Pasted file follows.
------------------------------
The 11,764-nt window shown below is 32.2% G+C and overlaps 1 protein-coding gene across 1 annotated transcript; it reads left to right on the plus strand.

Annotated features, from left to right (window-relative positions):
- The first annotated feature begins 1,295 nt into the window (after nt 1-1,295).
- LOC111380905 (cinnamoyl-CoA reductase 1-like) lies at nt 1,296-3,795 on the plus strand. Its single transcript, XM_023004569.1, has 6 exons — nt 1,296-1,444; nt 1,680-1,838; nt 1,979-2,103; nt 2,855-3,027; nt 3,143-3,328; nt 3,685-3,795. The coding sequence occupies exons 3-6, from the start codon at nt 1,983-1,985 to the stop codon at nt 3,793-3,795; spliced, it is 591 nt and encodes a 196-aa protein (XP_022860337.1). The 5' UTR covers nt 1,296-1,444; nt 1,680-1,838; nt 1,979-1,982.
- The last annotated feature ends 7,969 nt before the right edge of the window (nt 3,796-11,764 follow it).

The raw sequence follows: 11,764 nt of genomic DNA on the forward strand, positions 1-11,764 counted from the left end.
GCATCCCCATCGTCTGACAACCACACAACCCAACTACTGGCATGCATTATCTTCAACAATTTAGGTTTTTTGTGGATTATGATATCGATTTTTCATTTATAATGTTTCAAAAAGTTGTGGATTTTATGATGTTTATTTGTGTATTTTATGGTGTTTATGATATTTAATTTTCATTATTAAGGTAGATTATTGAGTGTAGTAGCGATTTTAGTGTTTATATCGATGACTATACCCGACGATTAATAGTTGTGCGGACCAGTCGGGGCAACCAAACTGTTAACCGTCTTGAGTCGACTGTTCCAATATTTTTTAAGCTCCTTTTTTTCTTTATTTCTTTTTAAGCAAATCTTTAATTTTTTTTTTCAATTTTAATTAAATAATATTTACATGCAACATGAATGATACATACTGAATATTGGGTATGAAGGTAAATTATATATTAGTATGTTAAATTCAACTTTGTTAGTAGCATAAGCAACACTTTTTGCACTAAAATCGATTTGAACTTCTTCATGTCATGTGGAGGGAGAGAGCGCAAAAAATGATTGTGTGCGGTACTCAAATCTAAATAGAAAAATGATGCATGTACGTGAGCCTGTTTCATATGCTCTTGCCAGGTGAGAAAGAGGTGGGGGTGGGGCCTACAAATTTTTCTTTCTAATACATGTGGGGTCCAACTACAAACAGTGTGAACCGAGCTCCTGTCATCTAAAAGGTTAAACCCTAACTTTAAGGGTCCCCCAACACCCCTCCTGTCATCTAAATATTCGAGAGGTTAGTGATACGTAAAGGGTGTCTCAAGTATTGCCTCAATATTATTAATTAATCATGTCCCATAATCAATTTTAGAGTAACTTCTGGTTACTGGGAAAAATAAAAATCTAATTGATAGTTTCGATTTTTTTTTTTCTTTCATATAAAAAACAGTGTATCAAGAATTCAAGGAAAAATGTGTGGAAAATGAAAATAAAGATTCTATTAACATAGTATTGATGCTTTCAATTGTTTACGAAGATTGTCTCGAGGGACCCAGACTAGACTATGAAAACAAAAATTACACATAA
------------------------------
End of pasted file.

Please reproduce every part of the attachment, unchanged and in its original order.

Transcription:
The 11,764-nt window shown below is 32.2% G+C and overlaps 1 protein-coding gene across 1 annotated transcript; it reads left to right on the plus strand.

Annotated features, from left to right (window-relative positions):
- The first annotated feature begins 1,295 nt into the window (after nt 1-1,295).
- LOC111380905 (cinnamoyl-CoA reductase 1-like) lies at nt 1,296-3,795 on the plus strand. Its single transcript, XM_023004569.1, has 6 exons — nt 1,296-1,444; nt 1,680-1,838; nt 1,979-2,103; nt 2,855-3,027; nt 3,143-3,328; nt 3,685-3,795. The coding sequence occupies exons 3-6, from the start codon at nt 1,983-1,985 to the stop codon at nt 3,793-3,795; spliced, it is 591 nt and encodes a 196-aa protein (XP_022860337.1). The 5' UTR covers nt 1,296-1,444; nt 1,680-1,838; nt 1,979-1,982.
- The last annotated feature ends 7,969 nt before the right edge of the window (nt 3,796-11,764 follow it).

The raw sequence follows: 11,764 nt of genomic DNA on the forward strand, positions 1-11,764 counted from the left end.
GCATCCCCATCGTCTGACAACCACACAACCCAACTACTGGCATGCATTATCTTCAACAATTTAGGTTTTTTGTGGATTATGATATCGATTTTTCATTTATAATGTTTCAAAAAGTTGTGGATTTTATGATGTTTATTTGTGTATTTTATGGTGTTTATGATATTTAATTTTCATTATTAAGGTAGATTATTGAGTGTAGTAGCGATTTTAGTGTTTATATCGATGACTATACCCGACGATTAATAGTTGTGCGGACCAGTCGGGGCAACCAAACTGTTAACCGTCTTGAGTCGACTGTTCCAATATTTTTTAAGCTCCTTTTTTTCTTTATTTCTTTTTAAGCAAATCTTTAATTTTTTTTTTCAATTTTAATTAAATAATATTTACATGCAACATGAATGATACATACTGAATATTGGGTATGAAGGTAAATTATATATTAGTATGTTAAATTCAACTTTGTTAGTAGCATAAGCAACACTTTTTGCACTAAAATCGATTTGAACTTCTTCATGTCATGTGGAGGGAGAGAGCGCAAAAAATGATTGTGTGCGGTACTCAAATCTAAATAGAAAAATGATGCATGTACGTGAGCCTGTTTCATATGCTCTTGCCAGGTGAGAAAGAGGTGGGGGTGGGGCCTACAAATTTTTCTTTCTAATACATGTGGGGTCCAACTACAAACAGTGTGAACCGAGCTCCTGTCATCTAAAAGGTTAAACCCTAACTTTAAGGGTCCCCCAACACCCCTCCTGTCATCTAAATATTCGAGAGGTTAGTGATACGTAAAGGGTGTCTCAAGTATTGCCTCAATATTATTAATTAATCATGTCCCATAATCAATTTTAGAGTAACTTCTGGTTACTGGGAAAAATAAAAATCTAATTGATAGTTTCGATTTTTTTTTTTCTTTCATATAAAAAACAGTGTATCAAGAATTCAAGGAAAAATGTGTGGAAAATGAAAATAAAGATTCTATTAACATAGTATTGATGCTTTCAATTGTTTACGAAGATTGTCTCGAGGGACCCAGACTAGACTATGAAAACAAAAATTACACATAA